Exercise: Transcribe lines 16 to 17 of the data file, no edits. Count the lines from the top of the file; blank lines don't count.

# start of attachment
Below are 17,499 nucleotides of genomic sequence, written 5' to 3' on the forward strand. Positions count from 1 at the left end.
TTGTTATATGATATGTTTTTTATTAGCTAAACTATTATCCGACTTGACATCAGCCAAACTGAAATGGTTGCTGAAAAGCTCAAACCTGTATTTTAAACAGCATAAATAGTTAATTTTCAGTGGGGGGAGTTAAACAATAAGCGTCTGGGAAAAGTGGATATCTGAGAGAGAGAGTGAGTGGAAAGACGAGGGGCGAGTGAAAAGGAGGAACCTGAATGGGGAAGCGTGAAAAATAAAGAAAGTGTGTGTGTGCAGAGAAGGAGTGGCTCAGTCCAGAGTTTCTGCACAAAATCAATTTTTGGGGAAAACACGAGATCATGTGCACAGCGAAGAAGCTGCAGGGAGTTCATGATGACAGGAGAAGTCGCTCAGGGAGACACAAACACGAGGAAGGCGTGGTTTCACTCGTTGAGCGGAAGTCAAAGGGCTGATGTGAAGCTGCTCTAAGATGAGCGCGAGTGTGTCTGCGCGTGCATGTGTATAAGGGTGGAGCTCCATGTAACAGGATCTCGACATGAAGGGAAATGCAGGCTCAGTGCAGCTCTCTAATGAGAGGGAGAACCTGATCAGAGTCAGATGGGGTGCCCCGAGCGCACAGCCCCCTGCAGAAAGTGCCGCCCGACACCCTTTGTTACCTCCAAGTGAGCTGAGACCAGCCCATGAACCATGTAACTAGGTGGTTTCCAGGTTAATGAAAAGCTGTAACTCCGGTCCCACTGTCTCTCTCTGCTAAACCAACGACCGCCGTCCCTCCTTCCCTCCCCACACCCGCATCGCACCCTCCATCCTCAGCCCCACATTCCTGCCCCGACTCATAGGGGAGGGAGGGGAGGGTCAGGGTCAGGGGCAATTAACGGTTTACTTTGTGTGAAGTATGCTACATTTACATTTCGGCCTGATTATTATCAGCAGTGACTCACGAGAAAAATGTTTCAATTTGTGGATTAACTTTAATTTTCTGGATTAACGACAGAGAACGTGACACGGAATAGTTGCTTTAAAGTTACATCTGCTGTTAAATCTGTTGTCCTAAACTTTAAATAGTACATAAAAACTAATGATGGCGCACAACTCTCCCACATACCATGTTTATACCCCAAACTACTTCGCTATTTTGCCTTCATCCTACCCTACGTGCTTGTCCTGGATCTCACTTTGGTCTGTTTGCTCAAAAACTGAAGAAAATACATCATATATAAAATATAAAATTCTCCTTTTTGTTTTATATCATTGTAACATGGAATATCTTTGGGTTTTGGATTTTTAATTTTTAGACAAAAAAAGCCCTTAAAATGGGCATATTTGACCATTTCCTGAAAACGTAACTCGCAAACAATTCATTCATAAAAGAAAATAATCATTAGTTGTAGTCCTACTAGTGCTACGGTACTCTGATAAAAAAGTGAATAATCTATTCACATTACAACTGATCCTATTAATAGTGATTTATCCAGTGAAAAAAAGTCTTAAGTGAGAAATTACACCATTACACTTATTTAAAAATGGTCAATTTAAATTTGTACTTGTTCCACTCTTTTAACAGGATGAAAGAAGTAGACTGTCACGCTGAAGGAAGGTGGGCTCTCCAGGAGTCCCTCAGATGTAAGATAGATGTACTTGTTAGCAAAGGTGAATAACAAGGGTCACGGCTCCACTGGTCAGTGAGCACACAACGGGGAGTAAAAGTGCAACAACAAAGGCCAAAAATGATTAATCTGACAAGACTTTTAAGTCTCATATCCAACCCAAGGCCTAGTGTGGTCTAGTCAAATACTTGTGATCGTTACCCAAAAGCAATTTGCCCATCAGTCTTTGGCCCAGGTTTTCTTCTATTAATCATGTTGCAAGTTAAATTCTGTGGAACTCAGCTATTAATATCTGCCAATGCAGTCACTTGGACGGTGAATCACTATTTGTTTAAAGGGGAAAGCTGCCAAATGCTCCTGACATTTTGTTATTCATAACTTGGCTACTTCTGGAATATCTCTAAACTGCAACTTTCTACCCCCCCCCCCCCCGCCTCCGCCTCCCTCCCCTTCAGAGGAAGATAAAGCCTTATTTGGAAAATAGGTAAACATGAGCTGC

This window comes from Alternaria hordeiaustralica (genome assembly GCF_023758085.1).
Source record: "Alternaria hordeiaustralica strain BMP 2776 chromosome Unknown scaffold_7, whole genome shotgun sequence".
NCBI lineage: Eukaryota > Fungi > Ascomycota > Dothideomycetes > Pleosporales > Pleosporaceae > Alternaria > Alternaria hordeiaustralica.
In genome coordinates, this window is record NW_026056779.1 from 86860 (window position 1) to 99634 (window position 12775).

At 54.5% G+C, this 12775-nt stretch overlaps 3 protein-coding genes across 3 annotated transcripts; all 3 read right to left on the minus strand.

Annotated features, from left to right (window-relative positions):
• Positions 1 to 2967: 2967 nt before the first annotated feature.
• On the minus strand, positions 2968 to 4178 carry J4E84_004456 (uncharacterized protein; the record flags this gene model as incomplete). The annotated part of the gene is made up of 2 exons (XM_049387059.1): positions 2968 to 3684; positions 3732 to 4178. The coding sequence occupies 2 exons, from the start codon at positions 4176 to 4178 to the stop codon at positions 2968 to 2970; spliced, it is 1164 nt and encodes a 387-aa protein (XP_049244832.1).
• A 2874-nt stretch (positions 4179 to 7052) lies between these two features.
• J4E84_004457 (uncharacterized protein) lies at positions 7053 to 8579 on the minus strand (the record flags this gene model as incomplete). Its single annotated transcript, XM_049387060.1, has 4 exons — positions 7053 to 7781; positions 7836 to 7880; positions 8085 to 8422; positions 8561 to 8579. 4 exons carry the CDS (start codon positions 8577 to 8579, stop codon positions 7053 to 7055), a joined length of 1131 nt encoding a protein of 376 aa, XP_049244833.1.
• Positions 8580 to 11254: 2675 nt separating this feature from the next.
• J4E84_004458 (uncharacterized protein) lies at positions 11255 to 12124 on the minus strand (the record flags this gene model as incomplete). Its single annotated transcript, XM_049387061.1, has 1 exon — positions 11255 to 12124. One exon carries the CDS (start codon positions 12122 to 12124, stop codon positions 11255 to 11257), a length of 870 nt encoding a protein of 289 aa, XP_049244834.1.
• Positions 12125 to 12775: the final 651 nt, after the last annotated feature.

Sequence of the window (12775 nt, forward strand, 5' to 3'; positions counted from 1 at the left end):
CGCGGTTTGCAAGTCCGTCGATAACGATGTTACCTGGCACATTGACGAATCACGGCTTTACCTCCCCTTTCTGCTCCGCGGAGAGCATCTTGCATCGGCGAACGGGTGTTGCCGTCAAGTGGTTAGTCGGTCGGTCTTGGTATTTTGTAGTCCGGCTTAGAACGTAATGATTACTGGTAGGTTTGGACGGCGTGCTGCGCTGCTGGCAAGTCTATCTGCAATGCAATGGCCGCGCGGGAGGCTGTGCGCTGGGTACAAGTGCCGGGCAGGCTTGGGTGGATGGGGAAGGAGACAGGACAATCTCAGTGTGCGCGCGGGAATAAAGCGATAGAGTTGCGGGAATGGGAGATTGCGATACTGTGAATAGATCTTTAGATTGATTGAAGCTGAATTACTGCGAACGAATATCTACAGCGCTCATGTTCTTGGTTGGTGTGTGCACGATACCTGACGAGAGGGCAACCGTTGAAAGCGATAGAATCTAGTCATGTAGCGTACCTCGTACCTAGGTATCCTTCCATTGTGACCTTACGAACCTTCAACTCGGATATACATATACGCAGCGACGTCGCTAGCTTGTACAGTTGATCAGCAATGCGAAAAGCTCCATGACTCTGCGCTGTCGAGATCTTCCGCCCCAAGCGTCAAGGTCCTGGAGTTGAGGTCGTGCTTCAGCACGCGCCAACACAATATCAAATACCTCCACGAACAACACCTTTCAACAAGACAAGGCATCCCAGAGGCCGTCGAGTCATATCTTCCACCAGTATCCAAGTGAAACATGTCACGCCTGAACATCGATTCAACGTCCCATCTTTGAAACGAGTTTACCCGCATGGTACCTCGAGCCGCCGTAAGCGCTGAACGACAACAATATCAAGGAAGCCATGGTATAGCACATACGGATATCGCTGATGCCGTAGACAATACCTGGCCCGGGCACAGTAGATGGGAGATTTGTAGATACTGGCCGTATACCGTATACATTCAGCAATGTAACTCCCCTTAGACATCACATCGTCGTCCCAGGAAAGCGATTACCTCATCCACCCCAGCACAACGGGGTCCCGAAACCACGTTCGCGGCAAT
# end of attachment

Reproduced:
Sequence of the window (12775 nt, forward strand, 5' to 3'; positions counted from 1 at the left end):
CGCGGTTTGCAAGTCCGTCGATAACGATGTTACCTGGCACATTGACGAATCACGGCTTTACCTCCCCTTTCTGCTCCGCGGAGAGCATCTTGCATCGGCGAACGGGTGTTGCCGTCAAGTGGTTAGTCGGTCGGTCTTGGTATTTTGTAGTCCGGCTTAGAACGTAATGATTACTGGTAGGTTTGGACGGCGTGCTGCGCTGCTGGCAAGTCTATCTGCAATGCAATGGCCGCGCGGGAGGCTGTGCGCTGGGTACAAGTGCCGGGCAGGCTTGGGTGGATGGGGAAGGAGACAGGACAATCTCAGTGTGCGCGCGGGAATAAAGCGATAGAGTTGCGGGAATGGGAGATTGCGATACTGTGAATAGATCTTTAGATTGATTGAAGCTGAATTACTGCGAACGAATATCTACAGCGCTCATGTTCTTGGTTGGTGTGTGCACGATACCTGACGAGAGGGCAACCGTTGAAAGCGATAGAATCTAGTCATGTAGCGTACCTCGTACCTAGGTATCCTTCCATTGTGACCTTACGAACCTTCAACTCGGATATACATATACGCAGCGACGTCGCTAGCTTGTACAGTTGATCAGCAATGCGAAAAGCTCCATGACTCTGCGCTGTCGAGATCTTCCGCCCCAAGCGTCAAGGTCCTGGAGTTGAGGTCGTGCTTCAGCACGCGCCAACACAATATCAAATACCTCCACGAACAACACCTTTCAACAAGACAAGGCATCCCAGAGGCCGTCGAGTCATATCTTCCACCAGTATCCAAGTGAAACATGTCACGCCTGAACATCGATTCAACGTCCCATCTTTGAAACGAGTTTACCCGCATGGTACCTCGAGCCGCCGTAAGCGCTGAACGACAACAATATCAAGGAAGCCATGGTATAGCACATACGGATATCGCTGATGCCGTAGACAATACCTGGCCCGGGCACAGTAGATGGGAGATTTGTAGATACTGGCCGTATACCGTATACATTCAGCAATGTAACTCCCCTTAGACATCACATCGTCGTCCCAGGAAAGCGATTACCTCATCCACCCCAGCACAACGGGGTCCCGAAACCACGTTCGCGGCAAT